Nortel: Xros Isn't in Trouble
Nortel Networks Corp. (NYSE/Toronto: NT) and Analog Devices Inc. (NYSE: ADI) today announced an agreement to jointly develop optical switching elements based on MEMS (micro-electro-mechanical systems) technology (see ADI, Nortel Coproduction Planned).
At first glance, the deal raises a big question mark over Nortel’s acquisition of Xros Inc. earlier this year. After all, Xros is supposed to already have a MEMS-based switch. That’s why Nortel was prepared to pay $3.25 billion for Xros, which only had 90 staff at the time (see Nortel Buys a Monster Crossconnect).
The truth of the matter is a lot less exciting (drat!). ADI’s deal is with Xros, and, in effect, it’s just re-establishing a relationship that already existed. Xros doesn’t make its own MEMS structures. Like other switch subsystem vendors, it gets them made by a foundry operator. In its case, it went to BCO Technologies PLC, a Belfast company that was acquired by ADI a few months ago (see Analog Devices Moves into MEMS).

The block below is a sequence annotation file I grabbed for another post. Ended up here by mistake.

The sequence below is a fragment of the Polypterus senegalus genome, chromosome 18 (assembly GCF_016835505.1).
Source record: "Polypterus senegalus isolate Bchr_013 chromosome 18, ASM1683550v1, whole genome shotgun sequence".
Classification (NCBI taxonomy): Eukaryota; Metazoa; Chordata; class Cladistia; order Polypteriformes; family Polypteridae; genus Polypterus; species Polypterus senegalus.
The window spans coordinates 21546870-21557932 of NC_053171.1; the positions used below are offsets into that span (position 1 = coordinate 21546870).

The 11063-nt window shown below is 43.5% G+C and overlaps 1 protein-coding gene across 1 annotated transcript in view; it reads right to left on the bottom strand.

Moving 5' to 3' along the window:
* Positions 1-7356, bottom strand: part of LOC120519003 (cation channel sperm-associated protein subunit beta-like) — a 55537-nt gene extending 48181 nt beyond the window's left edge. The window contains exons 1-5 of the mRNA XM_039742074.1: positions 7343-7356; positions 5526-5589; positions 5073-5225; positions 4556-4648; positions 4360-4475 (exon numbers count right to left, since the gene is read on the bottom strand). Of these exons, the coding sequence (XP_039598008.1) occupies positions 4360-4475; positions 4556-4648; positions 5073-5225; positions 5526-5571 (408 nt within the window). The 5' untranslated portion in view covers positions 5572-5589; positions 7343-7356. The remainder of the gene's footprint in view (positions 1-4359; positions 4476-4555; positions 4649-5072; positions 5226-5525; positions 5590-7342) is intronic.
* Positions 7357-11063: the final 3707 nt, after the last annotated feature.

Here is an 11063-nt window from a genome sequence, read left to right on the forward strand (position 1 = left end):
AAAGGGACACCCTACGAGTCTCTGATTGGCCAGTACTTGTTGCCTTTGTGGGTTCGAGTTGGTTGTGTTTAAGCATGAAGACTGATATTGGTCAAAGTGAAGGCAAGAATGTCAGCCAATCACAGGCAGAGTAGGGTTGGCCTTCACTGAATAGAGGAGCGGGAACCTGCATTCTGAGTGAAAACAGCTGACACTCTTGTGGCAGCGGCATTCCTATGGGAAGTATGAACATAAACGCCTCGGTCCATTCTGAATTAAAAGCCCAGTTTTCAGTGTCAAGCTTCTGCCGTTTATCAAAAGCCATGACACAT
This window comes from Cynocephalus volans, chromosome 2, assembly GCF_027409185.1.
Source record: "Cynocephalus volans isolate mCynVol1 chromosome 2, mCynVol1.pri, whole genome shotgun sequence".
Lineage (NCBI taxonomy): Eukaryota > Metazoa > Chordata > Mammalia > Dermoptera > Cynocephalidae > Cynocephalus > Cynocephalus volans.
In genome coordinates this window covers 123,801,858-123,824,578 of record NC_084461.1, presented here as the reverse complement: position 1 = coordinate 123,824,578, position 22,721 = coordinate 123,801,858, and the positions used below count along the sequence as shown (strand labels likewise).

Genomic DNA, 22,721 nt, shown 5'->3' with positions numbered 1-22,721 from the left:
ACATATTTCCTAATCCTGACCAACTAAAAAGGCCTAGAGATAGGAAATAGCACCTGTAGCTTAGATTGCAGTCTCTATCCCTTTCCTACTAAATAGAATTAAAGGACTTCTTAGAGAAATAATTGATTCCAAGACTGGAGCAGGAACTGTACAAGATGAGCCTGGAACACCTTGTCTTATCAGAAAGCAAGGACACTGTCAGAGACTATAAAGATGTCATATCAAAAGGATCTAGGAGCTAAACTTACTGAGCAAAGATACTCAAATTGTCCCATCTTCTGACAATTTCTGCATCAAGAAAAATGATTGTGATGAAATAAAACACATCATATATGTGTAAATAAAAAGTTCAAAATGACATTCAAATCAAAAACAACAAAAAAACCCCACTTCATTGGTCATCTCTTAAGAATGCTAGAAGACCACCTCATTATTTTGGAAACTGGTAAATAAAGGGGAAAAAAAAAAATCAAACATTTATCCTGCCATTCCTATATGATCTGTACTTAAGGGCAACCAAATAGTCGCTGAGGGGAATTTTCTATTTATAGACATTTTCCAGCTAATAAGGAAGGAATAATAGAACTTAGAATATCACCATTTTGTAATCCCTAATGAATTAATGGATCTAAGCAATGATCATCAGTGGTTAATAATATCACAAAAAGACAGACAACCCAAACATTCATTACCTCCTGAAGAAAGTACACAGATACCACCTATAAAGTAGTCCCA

Today's deal goes further than reinstating BCO as Xros's foundry, according to Greg Reznick, Xros’s president and CEO. “If [ADI] was just a MEMS house, that would be pretty boring,” he says. As it is, ADI has extensive experience making control systems for MEMS devices such as pressure sensors in automobile air bags. This can be put to use in MEMS-based telecom switches, Reznick adds.
-- Peter Heywood, international editor, Light Reading http://www.lightreading.com